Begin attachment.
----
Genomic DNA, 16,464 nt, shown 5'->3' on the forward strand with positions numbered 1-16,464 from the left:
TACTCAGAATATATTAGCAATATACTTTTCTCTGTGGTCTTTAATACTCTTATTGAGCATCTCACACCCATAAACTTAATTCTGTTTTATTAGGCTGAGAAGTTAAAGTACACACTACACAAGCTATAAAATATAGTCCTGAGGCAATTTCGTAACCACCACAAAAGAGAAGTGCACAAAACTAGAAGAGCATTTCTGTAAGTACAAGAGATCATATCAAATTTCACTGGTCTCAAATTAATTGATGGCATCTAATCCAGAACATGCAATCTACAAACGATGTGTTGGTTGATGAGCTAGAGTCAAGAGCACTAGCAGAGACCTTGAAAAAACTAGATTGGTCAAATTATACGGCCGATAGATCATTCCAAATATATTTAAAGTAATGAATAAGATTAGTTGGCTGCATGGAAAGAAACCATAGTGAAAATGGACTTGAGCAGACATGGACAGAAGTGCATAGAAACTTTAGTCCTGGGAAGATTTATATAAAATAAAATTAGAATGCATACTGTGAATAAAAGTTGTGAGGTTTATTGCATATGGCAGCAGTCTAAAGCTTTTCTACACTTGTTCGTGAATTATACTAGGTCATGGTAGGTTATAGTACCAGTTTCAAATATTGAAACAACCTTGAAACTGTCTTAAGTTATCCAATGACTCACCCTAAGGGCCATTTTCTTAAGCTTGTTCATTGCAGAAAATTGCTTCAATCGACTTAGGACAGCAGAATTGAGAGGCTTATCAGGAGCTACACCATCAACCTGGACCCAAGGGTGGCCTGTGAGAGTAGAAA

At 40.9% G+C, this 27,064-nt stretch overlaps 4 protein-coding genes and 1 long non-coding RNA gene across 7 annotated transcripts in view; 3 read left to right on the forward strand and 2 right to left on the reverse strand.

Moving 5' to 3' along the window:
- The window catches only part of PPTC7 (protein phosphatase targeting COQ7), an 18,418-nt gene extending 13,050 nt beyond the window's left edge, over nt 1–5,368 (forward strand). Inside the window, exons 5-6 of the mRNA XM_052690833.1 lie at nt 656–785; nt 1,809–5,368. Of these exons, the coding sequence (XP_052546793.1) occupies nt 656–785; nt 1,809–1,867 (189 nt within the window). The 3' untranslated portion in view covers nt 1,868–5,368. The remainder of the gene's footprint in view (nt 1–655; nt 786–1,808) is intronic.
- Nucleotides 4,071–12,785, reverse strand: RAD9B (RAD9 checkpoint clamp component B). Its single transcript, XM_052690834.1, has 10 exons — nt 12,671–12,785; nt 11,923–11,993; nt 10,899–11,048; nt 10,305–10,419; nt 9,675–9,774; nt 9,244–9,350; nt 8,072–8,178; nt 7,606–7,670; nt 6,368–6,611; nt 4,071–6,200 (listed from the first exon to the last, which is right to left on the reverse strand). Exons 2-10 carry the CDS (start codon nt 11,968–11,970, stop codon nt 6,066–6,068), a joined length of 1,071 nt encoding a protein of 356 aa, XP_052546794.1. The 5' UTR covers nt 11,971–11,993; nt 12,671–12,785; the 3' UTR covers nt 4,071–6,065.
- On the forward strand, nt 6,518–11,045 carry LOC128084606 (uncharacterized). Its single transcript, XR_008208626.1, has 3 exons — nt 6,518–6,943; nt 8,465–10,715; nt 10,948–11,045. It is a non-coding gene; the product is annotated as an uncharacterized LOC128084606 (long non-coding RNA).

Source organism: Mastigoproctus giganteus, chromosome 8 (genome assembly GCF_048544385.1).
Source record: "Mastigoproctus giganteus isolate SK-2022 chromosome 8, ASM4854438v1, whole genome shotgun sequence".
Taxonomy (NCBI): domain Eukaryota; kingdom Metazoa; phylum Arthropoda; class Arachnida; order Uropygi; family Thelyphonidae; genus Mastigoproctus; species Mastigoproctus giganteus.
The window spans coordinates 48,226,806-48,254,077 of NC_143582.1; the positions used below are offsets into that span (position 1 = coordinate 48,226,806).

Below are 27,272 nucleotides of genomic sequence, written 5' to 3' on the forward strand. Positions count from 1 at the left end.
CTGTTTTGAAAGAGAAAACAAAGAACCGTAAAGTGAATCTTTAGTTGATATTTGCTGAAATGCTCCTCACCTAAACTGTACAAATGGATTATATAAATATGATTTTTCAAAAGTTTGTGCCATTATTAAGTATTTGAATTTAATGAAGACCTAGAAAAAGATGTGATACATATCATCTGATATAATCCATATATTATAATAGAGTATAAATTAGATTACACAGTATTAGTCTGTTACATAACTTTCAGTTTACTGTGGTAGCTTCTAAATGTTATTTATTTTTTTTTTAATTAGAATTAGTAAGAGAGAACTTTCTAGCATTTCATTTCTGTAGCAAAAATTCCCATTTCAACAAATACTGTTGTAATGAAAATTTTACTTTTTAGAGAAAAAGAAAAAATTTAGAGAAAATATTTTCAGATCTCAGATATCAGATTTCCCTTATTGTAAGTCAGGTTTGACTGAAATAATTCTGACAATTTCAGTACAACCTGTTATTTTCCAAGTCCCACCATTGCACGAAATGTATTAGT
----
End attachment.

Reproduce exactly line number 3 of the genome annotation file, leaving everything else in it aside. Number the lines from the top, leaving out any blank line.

At 40.9% G+C, this 27,064-nt stretch overlaps 4 protein-coding genes and 1 long non-coding RNA gene across 7 annotated transcripts in view; 3 read left to right on the forward strand and 2 right to left on the reverse strand.